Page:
RITMIA™ 10-min recordings with full RR interval data (and the labelling of rhythm) were accessible only by the investigators or authorized delegates. The two cardiologists who interpreted 12-lead ECGs were blinded to the results produced by the RITMIA™ app.
As described above, the automated algorithm classifies each acquired beat as “probable AF,” “unclassified non-AF arrhythmia,” or “normal rhythm” and updates the diagnosis second by second. The result is a map of coloured dots plotted on a graph that display time on the x-axis and RR interval (HR) on the y-axis (Figure 2).
The study protocol conforms to the ethical guidelines of the 1975 Declaration of Helsinki and was approved by the institution’s human research committee.
3. Statistical Analysis
Continuous variables are expressed as mean (standard deviation, SD) and categorical variables as counts (percentage), as appropriate.
In order to determine the diagnostic performance of the new system, the automated detection of the RITMIA™ app was compared with the paired physician-interpreted 12-lead ECGs by calculating the sensitivity, specificity, and ƙ coefficient for intermethod agreement.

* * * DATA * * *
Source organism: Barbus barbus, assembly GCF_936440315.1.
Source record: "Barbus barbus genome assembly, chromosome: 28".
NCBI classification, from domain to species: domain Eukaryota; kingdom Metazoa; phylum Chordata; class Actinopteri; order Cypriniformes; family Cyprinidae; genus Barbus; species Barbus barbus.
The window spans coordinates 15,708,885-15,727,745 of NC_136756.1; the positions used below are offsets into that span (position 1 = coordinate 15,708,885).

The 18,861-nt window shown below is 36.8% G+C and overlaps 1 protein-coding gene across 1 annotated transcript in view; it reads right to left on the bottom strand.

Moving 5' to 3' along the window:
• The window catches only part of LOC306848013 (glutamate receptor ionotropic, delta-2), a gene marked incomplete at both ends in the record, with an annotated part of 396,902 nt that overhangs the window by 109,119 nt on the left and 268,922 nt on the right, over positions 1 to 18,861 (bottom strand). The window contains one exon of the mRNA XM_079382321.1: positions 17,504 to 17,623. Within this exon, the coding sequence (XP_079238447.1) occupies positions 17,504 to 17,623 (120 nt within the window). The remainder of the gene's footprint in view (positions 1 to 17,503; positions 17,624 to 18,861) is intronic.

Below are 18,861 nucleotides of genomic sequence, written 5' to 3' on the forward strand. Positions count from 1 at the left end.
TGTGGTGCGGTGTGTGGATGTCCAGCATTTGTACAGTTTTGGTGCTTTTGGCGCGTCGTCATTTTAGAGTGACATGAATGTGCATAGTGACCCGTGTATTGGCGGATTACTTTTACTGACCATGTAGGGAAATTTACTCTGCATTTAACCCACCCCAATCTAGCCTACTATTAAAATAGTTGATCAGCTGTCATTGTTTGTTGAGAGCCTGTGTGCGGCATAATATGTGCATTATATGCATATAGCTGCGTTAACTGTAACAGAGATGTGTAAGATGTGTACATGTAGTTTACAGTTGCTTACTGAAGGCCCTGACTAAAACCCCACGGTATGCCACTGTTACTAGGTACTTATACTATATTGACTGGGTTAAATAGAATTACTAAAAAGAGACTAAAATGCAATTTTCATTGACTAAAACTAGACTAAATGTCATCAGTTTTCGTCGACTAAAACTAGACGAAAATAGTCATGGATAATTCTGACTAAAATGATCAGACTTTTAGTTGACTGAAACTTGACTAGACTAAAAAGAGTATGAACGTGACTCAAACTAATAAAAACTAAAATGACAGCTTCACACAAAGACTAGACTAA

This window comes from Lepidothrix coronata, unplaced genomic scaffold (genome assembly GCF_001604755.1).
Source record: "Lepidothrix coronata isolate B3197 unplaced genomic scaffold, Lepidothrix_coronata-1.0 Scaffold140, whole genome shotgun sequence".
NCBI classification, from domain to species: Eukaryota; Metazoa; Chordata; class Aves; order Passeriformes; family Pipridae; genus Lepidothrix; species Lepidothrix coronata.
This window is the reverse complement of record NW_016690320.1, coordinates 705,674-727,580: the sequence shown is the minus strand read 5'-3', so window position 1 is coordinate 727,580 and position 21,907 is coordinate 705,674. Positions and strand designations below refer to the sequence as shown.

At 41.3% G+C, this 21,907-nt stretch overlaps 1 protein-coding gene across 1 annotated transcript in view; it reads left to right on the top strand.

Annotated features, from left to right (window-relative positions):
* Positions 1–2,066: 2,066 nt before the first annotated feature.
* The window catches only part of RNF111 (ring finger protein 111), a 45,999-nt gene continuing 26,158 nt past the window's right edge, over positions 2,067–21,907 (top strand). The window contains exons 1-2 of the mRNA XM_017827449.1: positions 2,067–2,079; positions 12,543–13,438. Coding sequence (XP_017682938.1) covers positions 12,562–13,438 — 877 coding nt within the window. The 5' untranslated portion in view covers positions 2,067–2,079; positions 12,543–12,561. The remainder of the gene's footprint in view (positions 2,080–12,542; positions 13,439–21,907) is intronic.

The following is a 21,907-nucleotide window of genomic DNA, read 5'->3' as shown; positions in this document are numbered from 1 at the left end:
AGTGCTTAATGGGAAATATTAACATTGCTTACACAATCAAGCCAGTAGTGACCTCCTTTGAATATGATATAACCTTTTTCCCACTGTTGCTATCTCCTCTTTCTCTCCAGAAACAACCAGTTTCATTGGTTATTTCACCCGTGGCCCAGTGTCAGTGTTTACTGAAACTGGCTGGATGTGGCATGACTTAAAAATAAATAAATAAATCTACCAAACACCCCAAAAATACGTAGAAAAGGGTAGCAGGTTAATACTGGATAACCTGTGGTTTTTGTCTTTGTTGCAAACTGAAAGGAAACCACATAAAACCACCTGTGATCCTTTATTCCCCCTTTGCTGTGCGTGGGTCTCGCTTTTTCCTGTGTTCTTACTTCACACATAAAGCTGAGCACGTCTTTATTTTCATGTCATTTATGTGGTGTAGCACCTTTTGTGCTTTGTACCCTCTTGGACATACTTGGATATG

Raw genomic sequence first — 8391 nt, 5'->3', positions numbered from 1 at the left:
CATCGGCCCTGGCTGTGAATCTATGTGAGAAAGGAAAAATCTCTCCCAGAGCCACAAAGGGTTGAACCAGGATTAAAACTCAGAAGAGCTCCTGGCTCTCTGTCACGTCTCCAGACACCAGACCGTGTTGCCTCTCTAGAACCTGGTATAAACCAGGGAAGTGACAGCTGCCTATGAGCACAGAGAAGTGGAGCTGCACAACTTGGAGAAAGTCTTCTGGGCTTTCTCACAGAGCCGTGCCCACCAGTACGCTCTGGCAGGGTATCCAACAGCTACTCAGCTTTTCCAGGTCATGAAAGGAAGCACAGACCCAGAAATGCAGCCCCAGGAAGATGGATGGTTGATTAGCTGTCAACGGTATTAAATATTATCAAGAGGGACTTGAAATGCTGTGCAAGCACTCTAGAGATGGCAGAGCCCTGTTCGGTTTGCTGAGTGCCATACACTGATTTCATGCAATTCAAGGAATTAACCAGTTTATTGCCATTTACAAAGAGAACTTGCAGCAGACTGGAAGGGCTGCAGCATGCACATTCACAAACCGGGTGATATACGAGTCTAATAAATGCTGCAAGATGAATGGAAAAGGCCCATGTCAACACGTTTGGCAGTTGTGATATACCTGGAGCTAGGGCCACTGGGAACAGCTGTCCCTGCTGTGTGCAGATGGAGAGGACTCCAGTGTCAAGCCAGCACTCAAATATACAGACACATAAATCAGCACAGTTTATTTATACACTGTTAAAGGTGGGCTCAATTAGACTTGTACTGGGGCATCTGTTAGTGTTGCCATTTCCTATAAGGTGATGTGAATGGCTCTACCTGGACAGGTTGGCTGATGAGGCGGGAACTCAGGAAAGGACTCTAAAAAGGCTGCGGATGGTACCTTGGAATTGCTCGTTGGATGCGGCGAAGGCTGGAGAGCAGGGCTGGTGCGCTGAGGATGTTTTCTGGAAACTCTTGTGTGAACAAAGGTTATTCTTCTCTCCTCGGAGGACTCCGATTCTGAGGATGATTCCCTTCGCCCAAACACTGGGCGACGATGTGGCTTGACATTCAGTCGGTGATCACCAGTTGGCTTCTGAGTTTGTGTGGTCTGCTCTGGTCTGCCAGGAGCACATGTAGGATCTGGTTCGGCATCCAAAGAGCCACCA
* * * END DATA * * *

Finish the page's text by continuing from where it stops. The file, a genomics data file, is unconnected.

RITMIA™ “probable AF” arrhythmia classification matching AF at 12-lead ECG was considered a true positive, while RITMIA™ showing “normal rhythm” or “unclassified non-AF arrhythmia” with corresponding sinus rhythm or any other type of arrhythmia on 12-lead ECG was a true negative.
ƙ coefficients greater than 0.80 were considered indicative of optimal agreement.
For all interpretations and statistical analysis, each 10-min recording was considered diagnostic of the presence of AF if the rhythm had been automatically labelled as “probable AF” (red-color labelling) for at least 90% of the total duration of the recording, in order to be easily compared in a binary Yes/No fashion with the standard 12-lead ECG, which instead shows only few seconds of cardiac activity.
We screened and enrolled a total of 100 patients between November 2017 and November 2018, of which 5 were excluded due to the documentation of spontaneous restoration of normal sinus rhythm the day before the procedure. Mean age was 66.2±10.7 years and 21% of the patients were women (n=20). Study population characteristics are summarized in Table 1. All patients were able to complete the protocol with no complaints of discomfort while wearing the chest-belt HR sensor. For each patient a 12-lead ECG and RITMIA™ 10-min recording was acquired before and after the procedure. A total of 95 patients underwent ECV, of whom 87 (92%) were with a diagnosis of persistent AF and 8 (8%) of persistent atrial flutter (AFL). The procedure was effective, with restoration of normal sinus rhythm, in 83 (87%) of the 95 patients.